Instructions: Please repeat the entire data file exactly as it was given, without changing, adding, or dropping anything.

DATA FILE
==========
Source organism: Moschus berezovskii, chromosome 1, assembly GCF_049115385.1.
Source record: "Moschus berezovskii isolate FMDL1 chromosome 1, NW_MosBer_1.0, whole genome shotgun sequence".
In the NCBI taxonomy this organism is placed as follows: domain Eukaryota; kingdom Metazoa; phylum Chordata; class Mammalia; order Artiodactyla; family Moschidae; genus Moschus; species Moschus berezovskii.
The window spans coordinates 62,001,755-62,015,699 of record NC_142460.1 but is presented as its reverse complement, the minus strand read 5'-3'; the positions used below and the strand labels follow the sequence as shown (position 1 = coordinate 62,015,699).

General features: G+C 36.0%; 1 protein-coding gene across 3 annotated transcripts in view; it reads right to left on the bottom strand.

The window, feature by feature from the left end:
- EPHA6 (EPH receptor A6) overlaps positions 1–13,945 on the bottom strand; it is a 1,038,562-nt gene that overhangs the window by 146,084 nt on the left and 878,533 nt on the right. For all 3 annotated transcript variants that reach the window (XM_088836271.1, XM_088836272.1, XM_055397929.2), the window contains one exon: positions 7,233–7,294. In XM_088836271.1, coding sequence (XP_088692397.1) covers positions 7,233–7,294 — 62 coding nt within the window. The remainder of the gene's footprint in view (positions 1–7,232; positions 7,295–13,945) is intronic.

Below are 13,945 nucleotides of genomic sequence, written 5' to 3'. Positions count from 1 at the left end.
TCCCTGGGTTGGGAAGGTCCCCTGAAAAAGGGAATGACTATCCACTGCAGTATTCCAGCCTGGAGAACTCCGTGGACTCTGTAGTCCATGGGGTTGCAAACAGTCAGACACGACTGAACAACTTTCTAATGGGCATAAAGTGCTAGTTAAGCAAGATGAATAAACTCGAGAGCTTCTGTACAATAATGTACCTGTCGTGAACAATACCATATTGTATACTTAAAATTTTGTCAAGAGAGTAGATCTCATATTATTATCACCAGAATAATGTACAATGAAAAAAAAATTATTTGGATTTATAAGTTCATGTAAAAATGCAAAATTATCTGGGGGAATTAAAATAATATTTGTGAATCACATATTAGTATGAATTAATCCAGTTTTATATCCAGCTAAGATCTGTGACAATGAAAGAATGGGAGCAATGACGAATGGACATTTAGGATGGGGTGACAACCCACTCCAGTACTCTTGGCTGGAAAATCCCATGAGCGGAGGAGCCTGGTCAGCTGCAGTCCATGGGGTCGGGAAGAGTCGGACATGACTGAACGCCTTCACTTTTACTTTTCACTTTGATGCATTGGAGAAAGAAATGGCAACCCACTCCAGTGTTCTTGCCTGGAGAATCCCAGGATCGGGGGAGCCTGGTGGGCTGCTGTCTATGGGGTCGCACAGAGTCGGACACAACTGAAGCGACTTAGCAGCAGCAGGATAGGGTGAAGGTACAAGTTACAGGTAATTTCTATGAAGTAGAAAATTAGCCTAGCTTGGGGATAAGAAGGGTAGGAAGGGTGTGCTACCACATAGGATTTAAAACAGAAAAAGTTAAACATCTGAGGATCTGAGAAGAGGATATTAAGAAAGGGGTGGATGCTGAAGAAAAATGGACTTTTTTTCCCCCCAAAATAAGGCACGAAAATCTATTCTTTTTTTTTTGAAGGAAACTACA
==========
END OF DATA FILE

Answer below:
Source organism: Moschus berezovskii, chromosome 1, assembly GCF_049115385.1.
Source record: "Moschus berezovskii isolate FMDL1 chromosome 1, NW_MosBer_1.0, whole genome shotgun sequence".
In the NCBI taxonomy this organism is placed as follows: domain Eukaryota; kingdom Metazoa; phylum Chordata; class Mammalia; order Artiodactyla; family Moschidae; genus Moschus; species Moschus berezovskii.
The window spans coordinates 62,001,755-62,015,699 of record NC_142460.1 but is presented as its reverse complement, the minus strand read 5'-3'; the positions used below and the strand labels follow the sequence as shown (position 1 = coordinate 62,015,699).

General features: G+C 36.0%; 1 protein-coding gene across 3 annotated transcripts in view; it reads right to left on the bottom strand.

The window, feature by feature from the left end:
- EPHA6 (EPH receptor A6) overlaps positions 1–13,945 on the bottom strand; it is a 1,038,562-nt gene that overhangs the window by 146,084 nt on the left and 878,533 nt on the right. For all 3 annotated transcript variants that reach the window (XM_088836271.1, XM_088836272.1, XM_055397929.2), the window contains one exon: positions 7,233–7,294. In XM_088836271.1, coding sequence (XP_088692397.1) covers positions 7,233–7,294 — 62 coding nt within the window. The remainder of the gene's footprint in view (positions 1–7,232; positions 7,295–13,945) is intronic.

Below are 13,945 nucleotides of genomic sequence, written 5' to 3'. Positions count from 1 at the left end.
TCCCTGGGTTGGGAAGGTCCCCTGAAAAAGGGAATGACTATCCACTGCAGTATTCCAGCCTGGAGAACTCCGTGGACTCTGTAGTCCATGGGGTTGCAAACAGTCAGACACGACTGAACAACTTTCTAATGGGCATAAAGTGCTAGTTAAGCAAGATGAATAAACTCGAGAGCTTCTGTACAATAATGTACCTGTCGTGAACAATACCATATTGTATACTTAAAATTTTGTCAAGAGAGTAGATCTCATATTATTATCACCAGAATAATGTACAATGAAAAAAAAATTATTTGGATTTATAAGTTCATGTAAAAATGCAAAATTATCTGGGGGAATTAAAATAATATTTGTGAATCACATATTAGTATGAATTAATCCAGTTTTATATCCAGCTAAGATCTGTGACAATGAAAGAATGGGAGCAATGACGAATGGACATTTAGGATGGGGTGACAACCCACTCCAGTACTCTTGGCTGGAAAATCCCATGAGCGGAGGAGCCTGGTCAGCTGCAGTCCATGGGGTCGGGAAGAGTCGGACATGACTGAACGCCTTCACTTTTACTTTTCACTTTGATGCATTGGAGAAAGAAATGGCAACCCACTCCAGTGTTCTTGCCTGGAGAATCCCAGGATCGGGGGAGCCTGGTGGGCTGCTGTCTATGGGGTCGCACAGAGTCGGACACAACTGAAGCGACTTAGCAGCAGCAGGATAGGGTGAAGGTACAAGTTACAGGTAATTTCTATGAAGTAGAAAATTAGCCTAGCTTGGGGATAAGAAGGGTAGGAAGGGTGTGCTACCACATAGGATTTAAAACAGAAAAAGTTAAACATCTGAGGATCTGAGAAGAGGATATTAAGAAAGGGGTGGATGCTGAAGAAAAATGGACTTTTTTTCCCCCCAAAATAAGGCACGAAAATCTATTCTTTTTTTTTTGAAGGAAACTACA